On the Thursday morning of the (presumably freezing) fifth of January 1893, sixty compositors turned up for work as usual at the newspaper offices of the Evening Citizen at 24 St Vincent Place, Glasgow (one of the first red sandstone buildings in the city) only to find they had been locked out. A new metal gate was in place and scab labour had been smuggled in the night before and lodged in bunk beds specially fitted in the offices. A piano and crates of beer had also been brought in for their entertainment.
All the locked out men, “many of them old men” were members of the Typographical Society, a trade union founded back in 1817. They were informed that they would only be admitted back into the workplace if they gave up membership of the Society and that the Citizen would from now on only employ non-union labour.
The compositors were quickly loaned a small printing office at 102 Maxwell Street from which they produced their own newspaper, The Echo (later named The Glasgow Echo). In it, as they pointed out in issue 1, they were able to put their side of the story and refute the “lies” coming from the “nest of rats” at St Vincent Place. On Monday January 9 the men took the free paper out onto the streets and distributed twenty thousand copies which soon found their way all over Britain.
Determinedly radical from the start, issue 2 proposed a new evening paper in support of the labouring people of Scotland. “Time and again expression has been given to the desire that we, the working classes, had a newspaper devoted to the advocacy of our views on the industrial question.” the editor thundered. A limited company was set up and registered at 42 Argyle Street with £16,000 subscribed by ordinary men and women readers. On May 8 the Glasgow Echo became a daily, paid for publication with 150,000 copies printed for that first issue.
The last “gratis”, double crown size version of the Glasgow Echo (no. 32) with its mast head slogan, “Truth against all the world” and “guaranteed circulation of 30,000” went out on Friday April 14, 1893 and it is a complete set of this free, rank and file publication that is in the collection of our Library. A rare thing. How it ended up here is unfortunately lost in the mists of time. The single bound volume is accompanied by a hand written letter headed “A Lockout – and what became of it” and signed only by “I. E. October 1903”.
It’s mystery donor wrote “In these days, when relations between the L.S.C. (London Society of Compositors) and their employers are somewhat strained over the question of the proper method of working mechanical appliances in newspaper offices it has been suggested that a complete file of the Glasgow Echo, printed by the locked-out compositors in 1893 might furnish some entertaining reading to the members of the St. Bride’s Institute.” (sic) In 1903 the “members” would of course have been training to enter the print trades themselves.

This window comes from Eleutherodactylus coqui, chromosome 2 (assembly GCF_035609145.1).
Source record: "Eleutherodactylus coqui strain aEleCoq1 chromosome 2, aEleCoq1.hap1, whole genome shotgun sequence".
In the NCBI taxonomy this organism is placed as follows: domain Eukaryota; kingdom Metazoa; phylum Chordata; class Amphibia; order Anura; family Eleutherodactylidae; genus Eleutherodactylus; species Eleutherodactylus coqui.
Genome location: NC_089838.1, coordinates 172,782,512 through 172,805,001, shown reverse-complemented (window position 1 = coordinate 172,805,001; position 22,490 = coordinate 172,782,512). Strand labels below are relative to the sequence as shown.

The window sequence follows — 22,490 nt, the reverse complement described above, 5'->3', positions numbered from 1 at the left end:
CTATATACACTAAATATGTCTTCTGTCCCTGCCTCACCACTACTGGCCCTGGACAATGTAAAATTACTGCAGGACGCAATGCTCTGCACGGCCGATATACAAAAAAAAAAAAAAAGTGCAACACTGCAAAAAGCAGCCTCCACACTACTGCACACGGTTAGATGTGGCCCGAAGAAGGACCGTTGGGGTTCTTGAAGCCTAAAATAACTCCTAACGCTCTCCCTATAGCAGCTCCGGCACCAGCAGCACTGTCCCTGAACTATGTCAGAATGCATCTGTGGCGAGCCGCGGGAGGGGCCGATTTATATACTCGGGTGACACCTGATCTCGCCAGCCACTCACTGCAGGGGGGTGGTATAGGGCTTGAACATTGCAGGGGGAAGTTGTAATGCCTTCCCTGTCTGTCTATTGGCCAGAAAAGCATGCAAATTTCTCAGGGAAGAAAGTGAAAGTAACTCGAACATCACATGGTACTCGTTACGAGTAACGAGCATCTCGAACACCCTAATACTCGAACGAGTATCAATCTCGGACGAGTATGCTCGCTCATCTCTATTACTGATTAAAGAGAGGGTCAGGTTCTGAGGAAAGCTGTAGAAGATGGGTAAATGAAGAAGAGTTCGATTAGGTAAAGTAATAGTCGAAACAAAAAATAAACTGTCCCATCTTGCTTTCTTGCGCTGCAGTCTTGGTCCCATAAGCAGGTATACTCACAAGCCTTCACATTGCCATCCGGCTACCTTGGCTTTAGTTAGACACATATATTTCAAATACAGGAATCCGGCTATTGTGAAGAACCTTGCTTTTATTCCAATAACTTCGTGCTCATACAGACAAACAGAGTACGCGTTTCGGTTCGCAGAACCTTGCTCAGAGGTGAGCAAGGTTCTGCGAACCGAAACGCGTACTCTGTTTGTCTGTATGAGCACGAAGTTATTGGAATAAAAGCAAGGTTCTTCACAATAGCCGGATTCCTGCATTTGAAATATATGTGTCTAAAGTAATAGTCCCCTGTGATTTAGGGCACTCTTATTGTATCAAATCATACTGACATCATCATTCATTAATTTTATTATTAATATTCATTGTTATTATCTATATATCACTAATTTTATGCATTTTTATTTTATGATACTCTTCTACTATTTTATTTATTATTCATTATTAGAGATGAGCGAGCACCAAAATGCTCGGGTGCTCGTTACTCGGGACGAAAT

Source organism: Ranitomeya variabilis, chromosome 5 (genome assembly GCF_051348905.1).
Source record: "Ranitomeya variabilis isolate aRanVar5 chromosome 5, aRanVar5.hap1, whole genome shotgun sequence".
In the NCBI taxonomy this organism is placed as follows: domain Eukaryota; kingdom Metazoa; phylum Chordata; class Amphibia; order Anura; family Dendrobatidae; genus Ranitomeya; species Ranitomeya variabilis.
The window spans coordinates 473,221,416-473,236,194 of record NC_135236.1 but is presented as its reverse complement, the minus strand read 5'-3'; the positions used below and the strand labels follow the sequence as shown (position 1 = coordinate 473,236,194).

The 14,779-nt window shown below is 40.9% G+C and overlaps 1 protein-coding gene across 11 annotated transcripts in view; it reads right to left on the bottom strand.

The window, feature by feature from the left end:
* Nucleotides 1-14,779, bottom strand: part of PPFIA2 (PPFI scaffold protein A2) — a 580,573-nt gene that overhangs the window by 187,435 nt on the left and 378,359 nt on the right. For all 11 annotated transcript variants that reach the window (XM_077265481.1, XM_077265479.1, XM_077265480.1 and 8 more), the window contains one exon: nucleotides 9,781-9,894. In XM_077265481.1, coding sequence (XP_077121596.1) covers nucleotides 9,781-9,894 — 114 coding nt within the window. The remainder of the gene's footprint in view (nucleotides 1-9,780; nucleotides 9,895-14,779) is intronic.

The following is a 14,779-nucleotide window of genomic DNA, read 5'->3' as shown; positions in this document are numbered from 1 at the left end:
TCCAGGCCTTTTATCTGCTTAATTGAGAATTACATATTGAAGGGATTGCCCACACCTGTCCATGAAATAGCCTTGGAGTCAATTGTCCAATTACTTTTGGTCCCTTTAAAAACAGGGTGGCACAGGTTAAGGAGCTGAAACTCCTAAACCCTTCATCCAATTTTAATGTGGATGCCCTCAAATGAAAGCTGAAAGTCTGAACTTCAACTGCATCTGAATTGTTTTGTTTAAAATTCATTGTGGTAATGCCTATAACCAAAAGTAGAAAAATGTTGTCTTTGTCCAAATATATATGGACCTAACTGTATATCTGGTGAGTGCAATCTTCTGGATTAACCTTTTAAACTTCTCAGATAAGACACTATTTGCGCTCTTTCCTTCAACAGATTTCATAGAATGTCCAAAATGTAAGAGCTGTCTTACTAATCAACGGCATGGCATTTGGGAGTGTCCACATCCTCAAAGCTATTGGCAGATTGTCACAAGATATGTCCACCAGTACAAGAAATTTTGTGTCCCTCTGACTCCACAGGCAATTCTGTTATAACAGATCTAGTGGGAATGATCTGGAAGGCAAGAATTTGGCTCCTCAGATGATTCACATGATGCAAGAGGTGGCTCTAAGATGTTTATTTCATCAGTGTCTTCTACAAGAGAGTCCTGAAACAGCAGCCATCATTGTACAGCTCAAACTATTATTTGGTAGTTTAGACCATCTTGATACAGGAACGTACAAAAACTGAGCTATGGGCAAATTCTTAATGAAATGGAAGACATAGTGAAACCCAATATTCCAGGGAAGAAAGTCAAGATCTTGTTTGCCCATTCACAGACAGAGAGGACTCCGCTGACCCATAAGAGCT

The paper’s content consisted mainly of reports of meetings in support of the locked out men which took place regularly all over the Glasgow area, reports of other union meetings nationwide, editorials on various subjects including parliamentary debates, letters to the editor (in which one person describes the Echo as “a plucky little sheet”), satirical reports from the pickets outside the Citizen offices (including a gleeful piece on one of the scab compositors who was jailed for 40 days following a drunken assault on his wife), a would be amusing sketch column, a serialised short story (Ralph Macpherson: A Story of the Clyde, by “Mungo Tinto”) and, come issue 4, the inevitable football and other sports reports began to appear. The back page was taken up by adverts and classified notices. Close to the end of its run saw the introduction of Piscatorial Notes, a column on fishing and fish farming written by “Captain Cuttle”.
It makes for some rather dry reading today I’m afraid, and with its tiny type a slightly painful one though the editorial in issue 5, January 18 shows how little has changed since 1893 and the current recession. “When all, or nearly all of the material wealth of the country flows into the pockets of the few, need we wonder that among the many there is a scant provision of the necessaries, let alone the comforts of life.”
The letter writer “I.E.” noted “All the locked-out men had been kept together, and were again reinstated as one companionship, so that everything looked promising and a great triumph for Labour.” Unfortunately he concludes that without advertising and with the “envy and jealousies of your own class” the radical paper “slowly but surely declined” until it was bought, ironically, by Viscount Rothermere, founder of the Daily Mail, “the original stockholders receiving back a first and final dividend of 4 shillings in the pound.” The compositors auld enemy, the Evening Citizen enjoyed a somewhat longer life, folding in 1974.
Thank’s to Bob Richardson of St Bride Library for drawing the Echo to your humble (Scottish) author’s attention. A version of this article was published origionaly in the Hidden Glasgow forums.